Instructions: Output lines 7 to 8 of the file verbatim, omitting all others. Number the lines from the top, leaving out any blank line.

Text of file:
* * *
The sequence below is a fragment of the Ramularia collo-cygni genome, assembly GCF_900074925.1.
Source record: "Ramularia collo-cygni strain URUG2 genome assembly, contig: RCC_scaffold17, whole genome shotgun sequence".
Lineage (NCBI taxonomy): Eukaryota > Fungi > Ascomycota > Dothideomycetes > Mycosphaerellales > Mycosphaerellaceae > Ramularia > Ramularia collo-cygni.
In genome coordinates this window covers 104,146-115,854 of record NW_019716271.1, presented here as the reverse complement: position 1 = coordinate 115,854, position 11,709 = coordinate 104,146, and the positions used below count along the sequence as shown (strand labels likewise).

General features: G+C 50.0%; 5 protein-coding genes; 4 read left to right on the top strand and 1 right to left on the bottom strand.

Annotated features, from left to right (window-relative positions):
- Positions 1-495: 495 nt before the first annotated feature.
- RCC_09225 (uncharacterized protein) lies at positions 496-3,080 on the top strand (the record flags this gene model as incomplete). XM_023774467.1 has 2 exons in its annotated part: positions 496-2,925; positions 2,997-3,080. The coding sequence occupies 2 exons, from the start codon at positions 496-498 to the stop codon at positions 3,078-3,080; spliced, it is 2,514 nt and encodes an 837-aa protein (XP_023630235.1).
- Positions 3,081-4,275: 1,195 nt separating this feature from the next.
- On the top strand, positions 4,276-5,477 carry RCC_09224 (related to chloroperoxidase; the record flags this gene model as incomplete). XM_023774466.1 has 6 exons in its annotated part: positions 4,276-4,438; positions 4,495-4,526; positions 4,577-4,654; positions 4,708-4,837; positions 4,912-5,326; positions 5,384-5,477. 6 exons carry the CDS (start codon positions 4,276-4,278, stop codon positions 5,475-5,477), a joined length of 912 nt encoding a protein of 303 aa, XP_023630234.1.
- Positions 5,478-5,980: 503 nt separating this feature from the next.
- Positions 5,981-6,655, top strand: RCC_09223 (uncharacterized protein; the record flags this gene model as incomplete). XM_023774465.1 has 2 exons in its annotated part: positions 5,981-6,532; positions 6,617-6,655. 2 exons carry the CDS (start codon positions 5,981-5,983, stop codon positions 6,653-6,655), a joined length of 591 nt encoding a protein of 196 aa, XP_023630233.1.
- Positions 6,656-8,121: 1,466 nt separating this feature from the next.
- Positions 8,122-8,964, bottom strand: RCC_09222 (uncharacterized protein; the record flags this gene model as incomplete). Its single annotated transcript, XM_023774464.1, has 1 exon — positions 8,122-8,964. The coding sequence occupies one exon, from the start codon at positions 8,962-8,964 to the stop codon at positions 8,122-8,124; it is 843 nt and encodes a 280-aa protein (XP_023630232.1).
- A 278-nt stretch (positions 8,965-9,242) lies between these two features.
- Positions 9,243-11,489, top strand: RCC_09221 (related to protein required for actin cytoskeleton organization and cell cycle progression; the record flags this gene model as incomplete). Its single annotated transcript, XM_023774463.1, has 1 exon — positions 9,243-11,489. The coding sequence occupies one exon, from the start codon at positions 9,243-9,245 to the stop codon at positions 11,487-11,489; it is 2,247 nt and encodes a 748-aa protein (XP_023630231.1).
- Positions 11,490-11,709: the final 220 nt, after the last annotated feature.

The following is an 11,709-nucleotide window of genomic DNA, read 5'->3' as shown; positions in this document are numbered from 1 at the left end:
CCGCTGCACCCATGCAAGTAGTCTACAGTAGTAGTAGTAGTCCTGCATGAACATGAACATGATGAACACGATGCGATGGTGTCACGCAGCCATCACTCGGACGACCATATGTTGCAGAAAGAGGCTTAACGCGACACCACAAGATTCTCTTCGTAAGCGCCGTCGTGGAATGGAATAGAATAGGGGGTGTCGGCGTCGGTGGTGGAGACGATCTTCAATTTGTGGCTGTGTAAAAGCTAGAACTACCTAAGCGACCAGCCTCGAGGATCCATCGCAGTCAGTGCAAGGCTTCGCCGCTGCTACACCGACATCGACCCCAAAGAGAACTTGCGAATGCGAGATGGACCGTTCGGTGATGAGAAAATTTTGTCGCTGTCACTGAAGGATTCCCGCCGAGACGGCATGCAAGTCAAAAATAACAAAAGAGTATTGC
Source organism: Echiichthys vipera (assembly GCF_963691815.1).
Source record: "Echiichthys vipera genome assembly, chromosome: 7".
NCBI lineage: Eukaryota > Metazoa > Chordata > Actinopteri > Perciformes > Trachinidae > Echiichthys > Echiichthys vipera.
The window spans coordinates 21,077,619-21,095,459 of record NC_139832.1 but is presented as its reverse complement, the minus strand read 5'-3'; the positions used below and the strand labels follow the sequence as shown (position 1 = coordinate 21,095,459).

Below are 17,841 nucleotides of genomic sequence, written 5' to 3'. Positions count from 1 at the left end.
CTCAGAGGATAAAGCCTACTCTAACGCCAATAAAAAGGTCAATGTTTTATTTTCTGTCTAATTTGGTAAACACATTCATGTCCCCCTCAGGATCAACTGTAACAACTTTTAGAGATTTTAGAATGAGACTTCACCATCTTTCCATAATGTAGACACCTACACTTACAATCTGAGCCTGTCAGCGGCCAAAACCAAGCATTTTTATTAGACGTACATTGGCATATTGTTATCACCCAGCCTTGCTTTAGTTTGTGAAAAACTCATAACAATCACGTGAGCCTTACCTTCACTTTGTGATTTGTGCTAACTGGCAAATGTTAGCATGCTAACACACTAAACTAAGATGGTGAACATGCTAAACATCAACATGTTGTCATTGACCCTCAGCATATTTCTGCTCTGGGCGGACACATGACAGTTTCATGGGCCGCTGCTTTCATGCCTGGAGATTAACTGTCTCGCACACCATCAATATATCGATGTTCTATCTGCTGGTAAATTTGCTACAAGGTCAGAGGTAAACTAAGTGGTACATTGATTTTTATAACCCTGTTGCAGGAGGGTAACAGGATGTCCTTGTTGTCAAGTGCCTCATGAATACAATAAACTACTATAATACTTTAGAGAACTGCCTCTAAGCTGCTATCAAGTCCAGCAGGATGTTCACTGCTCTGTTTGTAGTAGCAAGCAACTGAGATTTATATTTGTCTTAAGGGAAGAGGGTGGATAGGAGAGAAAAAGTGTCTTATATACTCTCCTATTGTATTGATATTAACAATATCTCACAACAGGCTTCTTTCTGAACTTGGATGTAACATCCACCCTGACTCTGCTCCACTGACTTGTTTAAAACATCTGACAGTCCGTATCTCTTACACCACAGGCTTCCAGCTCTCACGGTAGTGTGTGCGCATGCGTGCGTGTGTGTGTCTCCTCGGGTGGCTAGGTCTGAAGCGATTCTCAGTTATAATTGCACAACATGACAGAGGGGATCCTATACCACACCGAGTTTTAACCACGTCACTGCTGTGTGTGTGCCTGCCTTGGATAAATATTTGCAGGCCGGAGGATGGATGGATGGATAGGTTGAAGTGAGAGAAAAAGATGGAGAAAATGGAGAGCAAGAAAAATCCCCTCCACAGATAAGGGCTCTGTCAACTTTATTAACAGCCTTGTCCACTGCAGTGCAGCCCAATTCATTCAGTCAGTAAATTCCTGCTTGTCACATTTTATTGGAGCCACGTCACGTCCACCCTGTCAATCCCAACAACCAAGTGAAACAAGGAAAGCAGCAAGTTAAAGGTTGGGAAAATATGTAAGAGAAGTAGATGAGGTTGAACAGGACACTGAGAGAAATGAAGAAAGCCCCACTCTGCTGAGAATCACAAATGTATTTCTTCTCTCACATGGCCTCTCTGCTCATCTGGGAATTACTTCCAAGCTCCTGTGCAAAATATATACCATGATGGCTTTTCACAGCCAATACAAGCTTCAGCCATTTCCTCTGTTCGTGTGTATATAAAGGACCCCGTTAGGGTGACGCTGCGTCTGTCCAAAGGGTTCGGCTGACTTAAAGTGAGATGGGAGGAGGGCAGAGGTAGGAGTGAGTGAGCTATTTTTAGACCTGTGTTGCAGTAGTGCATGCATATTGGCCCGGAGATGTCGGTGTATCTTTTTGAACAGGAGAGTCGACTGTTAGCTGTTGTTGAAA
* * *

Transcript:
- Positions 1-495: 495 nt before the first annotated feature.
- RCC_09225 (uncharacterized protein) lies at positions 496-3,080 on the top strand (the record flags this gene model as incomplete). XM_023774467.1 has 2 exons in its annotated part: positions 496-2,925; positions 2,997-3,080. The coding sequence occupies 2 exons, from the start codon at positions 496-498 to the stop codon at positions 3,078-3,080; spliced, it is 2,514 nt and encodes an 837-aa protein (XP_023630235.1).